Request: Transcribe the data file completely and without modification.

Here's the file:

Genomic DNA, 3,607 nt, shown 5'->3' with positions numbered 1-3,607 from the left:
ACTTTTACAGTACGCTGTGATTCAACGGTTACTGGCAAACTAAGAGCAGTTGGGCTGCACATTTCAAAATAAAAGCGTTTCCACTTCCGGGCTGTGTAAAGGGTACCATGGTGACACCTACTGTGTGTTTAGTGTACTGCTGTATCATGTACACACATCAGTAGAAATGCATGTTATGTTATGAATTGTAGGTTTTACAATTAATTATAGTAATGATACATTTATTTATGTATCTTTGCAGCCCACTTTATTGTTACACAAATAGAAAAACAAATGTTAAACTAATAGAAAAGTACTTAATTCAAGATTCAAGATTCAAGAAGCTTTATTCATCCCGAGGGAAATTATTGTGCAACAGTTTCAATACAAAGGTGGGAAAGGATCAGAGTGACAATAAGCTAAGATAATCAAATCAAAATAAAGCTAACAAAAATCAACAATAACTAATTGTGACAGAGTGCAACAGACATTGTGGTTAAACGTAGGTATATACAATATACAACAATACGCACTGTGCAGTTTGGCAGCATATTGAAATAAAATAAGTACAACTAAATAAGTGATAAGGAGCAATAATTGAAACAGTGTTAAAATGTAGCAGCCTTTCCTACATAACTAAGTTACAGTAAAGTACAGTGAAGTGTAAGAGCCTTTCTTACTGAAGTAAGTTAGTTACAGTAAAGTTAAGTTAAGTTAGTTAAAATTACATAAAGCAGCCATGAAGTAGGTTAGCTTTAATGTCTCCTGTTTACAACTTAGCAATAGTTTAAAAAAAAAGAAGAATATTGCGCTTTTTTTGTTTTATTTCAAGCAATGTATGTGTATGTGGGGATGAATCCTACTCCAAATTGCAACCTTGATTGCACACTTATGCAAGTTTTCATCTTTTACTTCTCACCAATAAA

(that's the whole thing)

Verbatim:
Genomic DNA, 3,607 nt, shown 5'->3' with positions numbered 1-3,607 from the left:
ACTTTTACAGTACGCTGTGATTCAACGGTTACTGGCAAACTAAGAGCAGTTGGGCTGCACATTTCAAAATAAAAGCGTTTCCACTTCCGGGCTGTGTAAAGGGTACCATGGTGACACCTACTGTGTGTTTAGTGTACTGCTGTATCATGTACACACATCAGTAGAAATGCATGTTATGTTATGAATTGTAGGTTTTACAATTAATTATAGTAATGATACATTTATTTATGTATCTTTGCAGCCCACTTTATTGTTACACAAATAGAAAAACAAATGTTAAACTAATAGAAAAGTACTTAATTCAAGATTCAAGATTCAAGAAGCTTTATTCATCCCGAGGGAAATTATTGTGCAACAGTTTCAATACAAAGGTGGGAAAGGATCAGAGTGACAATAAGCTAAGATAATCAAATCAAAATAAAGCTAACAAAAATCAACAATAACTAATTGTGACAGAGTGCAACAGACATTGTGGTTAAACGTAGGTATATACAATATACAACAATACGCACTGTGCAGTTTGGCAGCATATTGAAATAAAATAAGTACAACTAAATAAGTGATAAGGAGCAATAATTGAAACAGTGTTAAAATGTAGCAGCCTTTCCTACATAACTAAGTTACAGTAAAGTACAGTGAAGTGTAAGAGCCTTTCTTACTGAAGTAAGTTAGTTACAGTAAAGTTAAGTTAAGTTAGTTAAAATTACATAAAGCAGCCATGAAGTAGGTTAGCTTTAATGTCTCCTGTTTACAACTTAGCAATAGTTTAAAAAAAAAGAAGAATATTGCGCTTTTTTTGTTTTATTTCAAGCAATGTATGTGTATGTGGGGATGAATCCTACTCCAAATTGCAACCTTGATTGCACACTTATGCAAGTTTTCATCTTTTACTTCTCACCAATAAA